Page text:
Back in Britain, Greaves maintained his form in front of goal for the next nine years, netting 220 times in 321 league appearances for Spurs. He was the top league goal scorer for six seasons.
His goals helped Spurs to win the F.A. Cup in 1962 and 1967 and become the first English team to claim a European trophy, with victory in the Cup Winners’ Cup of 1963. Greaves scored twice as Spurs beat defending champion Atletico Madrid 5-1 in the final.
He was a key part of the England team during the 1960s after making his debut and scoring the only goal in a 4-1 defeat by Peru on May 17, 1959.
Greaves helped England to the World Cup quarterfinals in 1962 and was included again in the squad four years later.
A shin injury during a 2-0 win against France in the third group stage match gave Hurst his chance in the quarterfinal against Argentina, which he took by getting the only goal. Coach Alf Ramsey kept faith with Hurst instead of restoring Greaves to the lineup.
Greaves later gave different accounts of how it felt not be involved in the 4-2 final victory against West Germany, but in his 2003 autobiography “Greavsie” said he accepted Ramsey’s decision. He also always said his omission didn’t contribute to his later alcoholism.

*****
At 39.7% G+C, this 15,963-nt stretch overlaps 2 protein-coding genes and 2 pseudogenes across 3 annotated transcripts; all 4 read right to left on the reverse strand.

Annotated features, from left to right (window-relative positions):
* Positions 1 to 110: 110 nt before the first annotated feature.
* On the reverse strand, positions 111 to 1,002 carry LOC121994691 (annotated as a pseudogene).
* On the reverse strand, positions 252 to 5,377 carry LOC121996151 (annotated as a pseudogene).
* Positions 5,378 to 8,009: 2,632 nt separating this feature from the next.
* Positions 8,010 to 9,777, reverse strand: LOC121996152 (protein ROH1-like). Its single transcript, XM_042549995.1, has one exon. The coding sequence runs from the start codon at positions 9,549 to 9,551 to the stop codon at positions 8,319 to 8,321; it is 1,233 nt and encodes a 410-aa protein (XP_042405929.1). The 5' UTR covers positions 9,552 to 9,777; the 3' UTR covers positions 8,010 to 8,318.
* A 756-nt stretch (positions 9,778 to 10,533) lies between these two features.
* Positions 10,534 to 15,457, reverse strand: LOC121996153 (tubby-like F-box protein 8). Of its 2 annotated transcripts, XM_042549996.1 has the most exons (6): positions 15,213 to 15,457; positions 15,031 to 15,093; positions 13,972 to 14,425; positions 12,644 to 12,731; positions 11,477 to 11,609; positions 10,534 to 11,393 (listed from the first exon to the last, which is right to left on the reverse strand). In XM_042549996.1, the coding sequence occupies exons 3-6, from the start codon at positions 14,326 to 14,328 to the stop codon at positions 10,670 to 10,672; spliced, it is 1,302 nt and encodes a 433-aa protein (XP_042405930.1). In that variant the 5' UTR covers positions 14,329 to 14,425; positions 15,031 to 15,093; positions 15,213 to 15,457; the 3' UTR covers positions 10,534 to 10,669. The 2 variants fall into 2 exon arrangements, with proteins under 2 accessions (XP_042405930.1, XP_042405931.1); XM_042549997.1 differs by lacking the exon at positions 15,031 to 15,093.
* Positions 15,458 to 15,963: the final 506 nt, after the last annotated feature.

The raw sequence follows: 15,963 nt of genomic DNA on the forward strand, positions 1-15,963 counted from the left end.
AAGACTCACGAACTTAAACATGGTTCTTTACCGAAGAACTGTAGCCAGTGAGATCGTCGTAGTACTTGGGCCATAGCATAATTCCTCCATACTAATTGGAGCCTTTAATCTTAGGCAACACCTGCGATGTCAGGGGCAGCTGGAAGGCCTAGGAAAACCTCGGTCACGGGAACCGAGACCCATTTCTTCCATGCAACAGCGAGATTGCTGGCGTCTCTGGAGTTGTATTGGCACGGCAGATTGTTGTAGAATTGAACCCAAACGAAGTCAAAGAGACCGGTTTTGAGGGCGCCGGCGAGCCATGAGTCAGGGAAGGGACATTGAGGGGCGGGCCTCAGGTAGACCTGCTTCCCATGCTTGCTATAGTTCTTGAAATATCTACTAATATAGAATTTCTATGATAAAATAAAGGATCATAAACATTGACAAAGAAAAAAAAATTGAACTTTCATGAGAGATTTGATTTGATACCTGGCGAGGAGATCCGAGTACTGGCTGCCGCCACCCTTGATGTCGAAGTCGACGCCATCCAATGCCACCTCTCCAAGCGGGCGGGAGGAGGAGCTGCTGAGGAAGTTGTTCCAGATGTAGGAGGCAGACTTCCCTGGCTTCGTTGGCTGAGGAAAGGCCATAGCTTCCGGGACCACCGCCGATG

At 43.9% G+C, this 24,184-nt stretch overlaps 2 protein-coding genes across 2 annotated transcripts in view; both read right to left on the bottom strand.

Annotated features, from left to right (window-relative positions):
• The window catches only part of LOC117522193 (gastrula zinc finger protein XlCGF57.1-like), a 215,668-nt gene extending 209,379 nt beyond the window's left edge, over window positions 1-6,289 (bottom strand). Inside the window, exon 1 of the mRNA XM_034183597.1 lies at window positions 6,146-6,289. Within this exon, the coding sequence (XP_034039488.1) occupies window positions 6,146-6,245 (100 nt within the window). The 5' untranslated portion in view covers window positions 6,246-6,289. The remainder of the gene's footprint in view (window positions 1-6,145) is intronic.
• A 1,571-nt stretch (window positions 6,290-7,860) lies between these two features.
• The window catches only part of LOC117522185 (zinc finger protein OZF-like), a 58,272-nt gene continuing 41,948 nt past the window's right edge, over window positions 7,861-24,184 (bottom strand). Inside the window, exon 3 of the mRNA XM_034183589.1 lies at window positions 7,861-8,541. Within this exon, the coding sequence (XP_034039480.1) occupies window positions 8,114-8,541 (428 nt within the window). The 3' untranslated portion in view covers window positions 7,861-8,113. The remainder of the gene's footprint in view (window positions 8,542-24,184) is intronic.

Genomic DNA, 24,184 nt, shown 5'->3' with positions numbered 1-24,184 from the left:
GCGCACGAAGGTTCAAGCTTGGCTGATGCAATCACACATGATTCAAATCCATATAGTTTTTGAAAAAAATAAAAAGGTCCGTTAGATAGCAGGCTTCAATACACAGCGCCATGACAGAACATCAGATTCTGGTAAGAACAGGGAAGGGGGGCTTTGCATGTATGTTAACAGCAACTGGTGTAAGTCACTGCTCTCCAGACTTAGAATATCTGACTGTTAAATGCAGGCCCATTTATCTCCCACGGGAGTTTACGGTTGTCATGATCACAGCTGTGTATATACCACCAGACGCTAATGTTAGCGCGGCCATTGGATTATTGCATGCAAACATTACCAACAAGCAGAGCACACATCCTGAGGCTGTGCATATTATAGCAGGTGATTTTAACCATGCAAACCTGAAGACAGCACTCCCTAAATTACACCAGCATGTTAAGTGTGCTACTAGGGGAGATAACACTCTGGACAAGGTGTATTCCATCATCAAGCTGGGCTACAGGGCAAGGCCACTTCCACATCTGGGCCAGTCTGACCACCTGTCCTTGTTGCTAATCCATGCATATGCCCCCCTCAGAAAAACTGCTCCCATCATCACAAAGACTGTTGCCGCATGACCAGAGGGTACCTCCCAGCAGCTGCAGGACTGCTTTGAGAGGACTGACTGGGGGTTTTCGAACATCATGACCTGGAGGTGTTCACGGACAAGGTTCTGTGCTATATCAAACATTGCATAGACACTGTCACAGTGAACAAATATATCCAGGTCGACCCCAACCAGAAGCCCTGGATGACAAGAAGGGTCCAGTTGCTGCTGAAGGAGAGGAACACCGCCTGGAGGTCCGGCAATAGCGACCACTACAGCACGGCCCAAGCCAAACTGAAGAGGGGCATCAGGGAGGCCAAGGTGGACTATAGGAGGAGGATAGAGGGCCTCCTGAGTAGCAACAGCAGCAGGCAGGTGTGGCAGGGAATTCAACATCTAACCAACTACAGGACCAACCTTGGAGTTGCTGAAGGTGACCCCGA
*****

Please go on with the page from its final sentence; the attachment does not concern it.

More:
Greaves played only three more times for England, scoring his final goal against Spain in May 1967. Three days later, against Austria, Greaves made his last international appearance.
Greaves finished his league career at West Ham United, his third London club and the closest to where he grew up. He scored twice on his debut in 1970, but quit the following year -- ending on 357 goals in 516 league games.
“I decided I’d had enough and wanted to walk away from the game,” he told the BBC. He also said he regretted stopping playing when he did and that he should have taken a break and then returned. But by the time he regained his desire “it was too late.”
Greaves, who’d married at 18 and fathered four children by 26, battled alcohol problems after retirement which led to bankruptcy and divorce, though he was later reunited with his former wife.
“I lost the 70s completely,” he told the Guardian newspaper in 2003. “They passed me by. I was drunk from 1972 to 1977. I realized that I had to stop drinking long before I stopped. It wasn’t an overnight thing.”
Greaves quit drinking in 1978, the year he made a short-lived playing return with Barnet in 1978 in the then Southern League, which ranked below England’s top four divisions.
He later became a columnist for the Sun newspaper, was a pundit and co-host on the “Saint and Greavsie” soccer show with former Scotland and Liverpool footballer Ian St. John in the 1980s, and was a regular after-dinner speaker.
In 2009, he was among 11 members of England’s 1966 squad who didn’t play in the final to be presented with a World Cup-winner’s medal by Prime Minister Gordon Brown at Downing Street.
Three years later he underwent an operation after suffering a minor stroke. In May 2015 he suffered a more severe stroke, leaving him in a wheelchair.
He is survived by his wife Irene, children Lynn, Mitzi, Danny and Andrew, and numerous grandchildren and great-grandchildren. The couple’s first child, Jimmy, died of pneumonia at four months in 1961.